Women's Day and our Economy

It’s 2017. How is nearly half our economy still fighting for fair treatment?

Women make up almost half of the American workforce. They’re earning more than half of our college degrees. And they influence over 70% of household spending. If they’re getting a raw deal, that directly impacts our economic security.

Yet that’s exactly what’s happening. Women are doing almost 65% of America’s part-time jobs, and are often not compensated fairly for the work they do. For every 100 men serving in leadership and managerial positions, there are only 66 women. And these disparities don’t just affect the rich or the poor--they can be seen across economic strata.

That’s not just bad for women. It’s bad for our entire economy. A recent study suggests that if women attain equality in the workforce by 2025, the United States could add over $4 trillion to our annual GDP. In Massachusetts, that would mean a GDP boost of over $650 million--a 12% increase.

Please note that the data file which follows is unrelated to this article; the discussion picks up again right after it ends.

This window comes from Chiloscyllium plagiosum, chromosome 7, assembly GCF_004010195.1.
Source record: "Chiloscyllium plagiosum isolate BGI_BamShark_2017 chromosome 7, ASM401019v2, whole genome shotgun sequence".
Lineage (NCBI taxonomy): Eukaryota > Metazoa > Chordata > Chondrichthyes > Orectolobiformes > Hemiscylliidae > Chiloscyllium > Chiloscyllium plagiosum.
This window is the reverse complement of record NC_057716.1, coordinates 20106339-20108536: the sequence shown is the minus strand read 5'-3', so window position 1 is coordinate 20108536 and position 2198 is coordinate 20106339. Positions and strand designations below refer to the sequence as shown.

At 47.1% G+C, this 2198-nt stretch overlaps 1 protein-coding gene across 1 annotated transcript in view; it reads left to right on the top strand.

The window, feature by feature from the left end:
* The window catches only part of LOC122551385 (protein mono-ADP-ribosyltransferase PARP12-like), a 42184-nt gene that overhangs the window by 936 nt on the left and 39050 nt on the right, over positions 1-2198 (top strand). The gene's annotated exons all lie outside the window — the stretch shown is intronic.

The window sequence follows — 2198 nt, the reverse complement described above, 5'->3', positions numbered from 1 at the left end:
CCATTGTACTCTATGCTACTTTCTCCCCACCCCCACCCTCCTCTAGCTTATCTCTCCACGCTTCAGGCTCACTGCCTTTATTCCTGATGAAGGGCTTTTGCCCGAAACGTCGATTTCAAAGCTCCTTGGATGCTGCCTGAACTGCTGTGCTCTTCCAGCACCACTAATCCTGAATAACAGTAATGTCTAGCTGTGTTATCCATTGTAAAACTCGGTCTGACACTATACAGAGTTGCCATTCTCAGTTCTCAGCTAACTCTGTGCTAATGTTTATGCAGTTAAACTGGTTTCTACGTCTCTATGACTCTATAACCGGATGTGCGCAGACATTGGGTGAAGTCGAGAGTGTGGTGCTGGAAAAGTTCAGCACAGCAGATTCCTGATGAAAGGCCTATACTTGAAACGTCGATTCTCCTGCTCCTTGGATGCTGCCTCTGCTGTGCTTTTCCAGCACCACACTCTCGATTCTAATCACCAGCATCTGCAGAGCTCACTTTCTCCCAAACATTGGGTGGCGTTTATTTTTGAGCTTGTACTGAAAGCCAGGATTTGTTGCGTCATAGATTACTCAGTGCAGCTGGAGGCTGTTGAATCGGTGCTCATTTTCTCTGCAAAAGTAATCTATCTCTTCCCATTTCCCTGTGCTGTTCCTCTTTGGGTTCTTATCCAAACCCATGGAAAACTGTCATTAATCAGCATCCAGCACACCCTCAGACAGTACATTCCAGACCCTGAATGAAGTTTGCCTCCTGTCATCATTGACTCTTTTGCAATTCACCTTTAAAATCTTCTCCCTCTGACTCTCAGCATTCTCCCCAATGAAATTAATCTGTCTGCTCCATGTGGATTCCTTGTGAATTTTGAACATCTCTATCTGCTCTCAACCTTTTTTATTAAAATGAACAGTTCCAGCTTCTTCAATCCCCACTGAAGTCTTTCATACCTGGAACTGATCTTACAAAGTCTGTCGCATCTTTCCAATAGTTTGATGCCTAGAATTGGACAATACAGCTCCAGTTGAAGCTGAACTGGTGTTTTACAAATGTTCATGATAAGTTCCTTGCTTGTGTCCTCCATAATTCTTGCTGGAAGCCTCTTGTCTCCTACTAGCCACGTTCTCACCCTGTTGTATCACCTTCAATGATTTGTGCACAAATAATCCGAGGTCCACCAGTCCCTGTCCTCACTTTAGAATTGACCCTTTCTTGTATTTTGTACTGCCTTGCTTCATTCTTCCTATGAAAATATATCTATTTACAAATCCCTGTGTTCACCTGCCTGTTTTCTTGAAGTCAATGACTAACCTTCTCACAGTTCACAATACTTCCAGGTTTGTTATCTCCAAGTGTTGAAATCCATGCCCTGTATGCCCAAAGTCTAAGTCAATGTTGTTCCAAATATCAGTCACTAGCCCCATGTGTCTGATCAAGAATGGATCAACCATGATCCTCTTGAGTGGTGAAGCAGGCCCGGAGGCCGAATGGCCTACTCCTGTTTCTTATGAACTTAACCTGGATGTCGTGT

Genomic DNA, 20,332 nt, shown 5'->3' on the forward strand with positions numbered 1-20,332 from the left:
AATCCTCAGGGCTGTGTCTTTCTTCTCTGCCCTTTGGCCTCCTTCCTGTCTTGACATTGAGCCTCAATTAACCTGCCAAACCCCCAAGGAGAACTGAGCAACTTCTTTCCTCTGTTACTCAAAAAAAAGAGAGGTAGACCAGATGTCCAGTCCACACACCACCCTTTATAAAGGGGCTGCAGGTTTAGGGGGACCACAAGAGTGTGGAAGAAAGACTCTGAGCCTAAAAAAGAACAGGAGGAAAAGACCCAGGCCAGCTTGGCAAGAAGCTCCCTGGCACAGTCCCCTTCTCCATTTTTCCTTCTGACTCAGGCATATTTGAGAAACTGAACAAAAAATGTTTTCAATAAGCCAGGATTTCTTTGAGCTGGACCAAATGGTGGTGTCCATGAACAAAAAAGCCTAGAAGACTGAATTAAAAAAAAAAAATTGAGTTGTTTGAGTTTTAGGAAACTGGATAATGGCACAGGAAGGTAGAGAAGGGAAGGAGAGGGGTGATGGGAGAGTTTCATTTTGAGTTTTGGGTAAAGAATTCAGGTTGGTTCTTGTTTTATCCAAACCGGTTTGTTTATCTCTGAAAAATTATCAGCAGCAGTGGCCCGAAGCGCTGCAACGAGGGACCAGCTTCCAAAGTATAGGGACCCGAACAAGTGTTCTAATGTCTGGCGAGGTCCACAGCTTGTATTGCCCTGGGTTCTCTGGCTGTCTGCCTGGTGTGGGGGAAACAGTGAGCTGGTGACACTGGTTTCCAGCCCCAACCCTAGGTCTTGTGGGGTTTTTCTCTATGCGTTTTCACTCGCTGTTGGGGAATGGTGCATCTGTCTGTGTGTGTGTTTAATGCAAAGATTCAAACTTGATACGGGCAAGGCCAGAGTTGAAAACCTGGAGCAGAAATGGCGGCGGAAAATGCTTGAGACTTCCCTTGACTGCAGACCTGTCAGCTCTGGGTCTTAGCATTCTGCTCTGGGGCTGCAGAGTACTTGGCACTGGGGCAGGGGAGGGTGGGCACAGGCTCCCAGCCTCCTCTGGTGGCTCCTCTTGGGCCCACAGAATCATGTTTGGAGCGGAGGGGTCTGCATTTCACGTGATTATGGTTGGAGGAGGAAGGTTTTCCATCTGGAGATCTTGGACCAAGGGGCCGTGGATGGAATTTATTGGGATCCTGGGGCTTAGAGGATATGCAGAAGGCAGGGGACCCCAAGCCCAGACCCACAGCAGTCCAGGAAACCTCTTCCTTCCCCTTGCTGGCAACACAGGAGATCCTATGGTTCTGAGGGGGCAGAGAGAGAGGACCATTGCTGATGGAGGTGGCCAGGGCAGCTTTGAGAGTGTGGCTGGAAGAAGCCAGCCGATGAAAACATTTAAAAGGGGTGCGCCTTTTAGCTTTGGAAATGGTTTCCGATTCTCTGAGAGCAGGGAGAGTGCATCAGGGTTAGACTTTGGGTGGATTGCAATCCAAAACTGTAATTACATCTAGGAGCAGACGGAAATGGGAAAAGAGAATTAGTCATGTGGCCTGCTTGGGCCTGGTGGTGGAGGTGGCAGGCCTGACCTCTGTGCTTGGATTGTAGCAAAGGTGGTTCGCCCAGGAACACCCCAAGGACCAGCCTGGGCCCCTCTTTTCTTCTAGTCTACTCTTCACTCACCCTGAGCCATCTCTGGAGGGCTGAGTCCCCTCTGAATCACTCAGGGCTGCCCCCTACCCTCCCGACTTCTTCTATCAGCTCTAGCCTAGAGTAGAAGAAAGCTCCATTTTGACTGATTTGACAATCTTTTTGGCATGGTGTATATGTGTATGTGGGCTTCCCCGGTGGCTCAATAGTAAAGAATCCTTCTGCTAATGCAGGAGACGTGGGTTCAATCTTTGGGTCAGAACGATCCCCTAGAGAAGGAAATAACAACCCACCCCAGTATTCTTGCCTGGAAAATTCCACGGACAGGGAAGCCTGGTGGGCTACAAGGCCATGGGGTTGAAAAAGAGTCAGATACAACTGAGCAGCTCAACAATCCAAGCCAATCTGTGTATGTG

If we’re serious about building economic security and serious about fairness, we need policies that advance equal treatment of women and enable them to participate fully in the economy.

The United States must lead the global movement for workplace equity. It’s a matter of economic security, and it’s the right thing to do.

I’m fighting every day to rebuild America and renew the American Dream. I hope you’ll stand with me and fight for an America where hard work and grit--not gender--determine your opportunity and success. That’s how we’ll ensure the American Dream lasts not just for us and for our kids, but for generations to come.